[Market Update] - Market Snapshot 060923 | The Retirement Planning Group

Quick Takes

  • After starting on a down note in the first week of the year, U.S. stocks and bonds rebounded in the second. The S&P 500 Index was up +1.8% while the tech-heavy Nasdaq Composite was up +3.1%. However, small caps lagged, with the Russell 2000 Index slipping -0.01%.
  • Bonds were able to shrug off a higher-than-expected consumer inflation report on Thursday, and saw yields drop over the week, particularly for the short end of the curve. As a result, the Bloomberg U.S. Aggregate Bond Index gained +0.9% for the week.
  • Two surveys released during the week indicated that both small business owners and consumers remained pessimistic about the economic outlook, although somewhat less so than in recent months.
    [Market Update] - Market Snapshot 011224 | The Retirement Planning Group

    U.S. stocks and bonds rebound in second week of 2024

    Last week was the start of the 2023 fourth-quarter earnings season, which had some rough spots, but didn’t prevent a rebound for U.S. stocks and bonds. Earnings season kicked off on Friday, with eight S&P 500 companies reporting results for the December-ending quarter. Six of the reporting companies were in the Financials sector and one each were from the Healthcare and Industrials sectors. Five of those stocks ended down for the day. The worst was Delta Air Lines, whose shares plunged nearly -9% after the company lowered its earnings forecast for this year, despite beating Wall Street analysts’ estimates for the quarter. The banks stocks also had a rocky start with the share prices of JPMorgan Chase, Wells Fargo, and Bank of America all dropping following their earnings results. Citigroup managed to buck the trend with a gain of less than +1% after announcing plans to cut 20,000 jobs. In other notable company-specific news, at the closing bell for the week, Microsoft officially passed Apple as the world’s largest company by market value. Microsoft is now worth $2.89 trillion, while Apple sits at $2.87 trillion. The battle for the title of world’s largest company will be worth watching in the coming weeks as both companies report earnings.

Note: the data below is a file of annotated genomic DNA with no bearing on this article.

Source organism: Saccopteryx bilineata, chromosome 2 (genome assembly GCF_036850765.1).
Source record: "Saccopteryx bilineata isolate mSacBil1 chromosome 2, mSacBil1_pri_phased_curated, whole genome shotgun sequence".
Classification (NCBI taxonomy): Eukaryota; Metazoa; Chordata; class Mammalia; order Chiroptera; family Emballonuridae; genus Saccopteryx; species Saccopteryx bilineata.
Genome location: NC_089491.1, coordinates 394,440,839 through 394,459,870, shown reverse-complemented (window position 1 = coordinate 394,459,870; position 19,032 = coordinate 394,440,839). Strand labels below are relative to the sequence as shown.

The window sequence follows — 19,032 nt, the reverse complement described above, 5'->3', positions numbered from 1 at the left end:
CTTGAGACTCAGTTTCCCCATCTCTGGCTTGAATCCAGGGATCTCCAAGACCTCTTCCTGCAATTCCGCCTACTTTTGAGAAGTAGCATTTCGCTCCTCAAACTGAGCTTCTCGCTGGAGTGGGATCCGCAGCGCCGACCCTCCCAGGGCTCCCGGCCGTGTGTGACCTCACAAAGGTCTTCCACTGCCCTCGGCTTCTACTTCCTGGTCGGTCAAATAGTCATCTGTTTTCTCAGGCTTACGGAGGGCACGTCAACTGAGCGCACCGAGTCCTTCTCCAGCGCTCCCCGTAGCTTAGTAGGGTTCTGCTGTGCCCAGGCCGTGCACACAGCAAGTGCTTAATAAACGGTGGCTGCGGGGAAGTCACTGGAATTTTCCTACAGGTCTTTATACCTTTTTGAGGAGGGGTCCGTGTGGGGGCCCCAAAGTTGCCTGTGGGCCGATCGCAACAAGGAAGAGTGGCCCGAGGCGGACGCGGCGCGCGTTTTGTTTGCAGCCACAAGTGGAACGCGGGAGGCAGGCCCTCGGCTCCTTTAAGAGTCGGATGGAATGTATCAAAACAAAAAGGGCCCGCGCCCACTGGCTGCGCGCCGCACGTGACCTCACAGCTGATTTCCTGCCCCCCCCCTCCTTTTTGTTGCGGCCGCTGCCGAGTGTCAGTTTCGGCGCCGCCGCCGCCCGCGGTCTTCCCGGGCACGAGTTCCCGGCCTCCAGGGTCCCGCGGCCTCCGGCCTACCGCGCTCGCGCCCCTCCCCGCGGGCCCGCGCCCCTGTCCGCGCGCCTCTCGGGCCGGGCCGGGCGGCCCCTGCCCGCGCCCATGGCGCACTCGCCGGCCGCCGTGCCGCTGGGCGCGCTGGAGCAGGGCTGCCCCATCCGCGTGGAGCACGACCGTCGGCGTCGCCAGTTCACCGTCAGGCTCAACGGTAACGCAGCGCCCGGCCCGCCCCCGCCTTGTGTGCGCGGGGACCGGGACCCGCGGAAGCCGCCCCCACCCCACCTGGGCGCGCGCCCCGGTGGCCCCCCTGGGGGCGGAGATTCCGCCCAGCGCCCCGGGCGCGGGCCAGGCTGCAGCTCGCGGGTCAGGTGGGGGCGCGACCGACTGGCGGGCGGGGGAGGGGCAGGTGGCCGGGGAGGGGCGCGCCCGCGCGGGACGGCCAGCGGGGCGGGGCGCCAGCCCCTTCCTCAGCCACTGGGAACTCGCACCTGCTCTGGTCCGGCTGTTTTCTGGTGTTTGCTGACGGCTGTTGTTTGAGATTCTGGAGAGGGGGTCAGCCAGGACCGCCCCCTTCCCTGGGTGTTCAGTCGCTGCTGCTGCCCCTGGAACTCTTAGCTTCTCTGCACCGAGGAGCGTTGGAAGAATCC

In the end, the bumpy earnings reports didn’t keep the S&P 500 down for the week. The index closed up +1.8% on the week after falling in the first week of 2024. Late in the week, the S&P briefly surpassed its record closing high of 4,797, set on January 3, 2022, before drifting below the milestone to finish the week at 4,783.8. The Technology sector led the market higher, fueling the Nasdaq Composite Index to a +3.1% gain for the week. Small cap stocks, on the other hand, were laggards with the Russell 2000 Index slipping -0.01%. Overseas stocks were also mixed. Developed market international stocks (as measured by the MSCI EAFE Index) advanced +0.9%, but the MSCI Emerging Markets Index declined -0.6%. 

    Fixed income investors appeared unbothered by modest upside surprises in consumer inflation reported on Thursday. The Consumer Price Index (CPI) rose a more-than-expected +0.3% in December, up from +0.1% in November. On a year-over-year basis, CPI rose +3.4%, up from +3.1% in November. However, on Friday wholesale inflation came in softer than expected. For the week, the yield on the benchmark 10-year U.S. Treasury note fell -11 basis points back below 4% over the week (bond prices and yields move in opposite directions.) The shorter end 2-year U.S. Treasury yield fell even more, by -24 basis points, to close at 4.14%. As a result, the Bloomberg U.S. Aggregate Bond Index returned +0.9% for the week. But non-U.S. bonds had a slight dip, with the Bloomberg Global Aggregate ex U.S. Bond Index slipping -0.05%. 

    Chart of the Week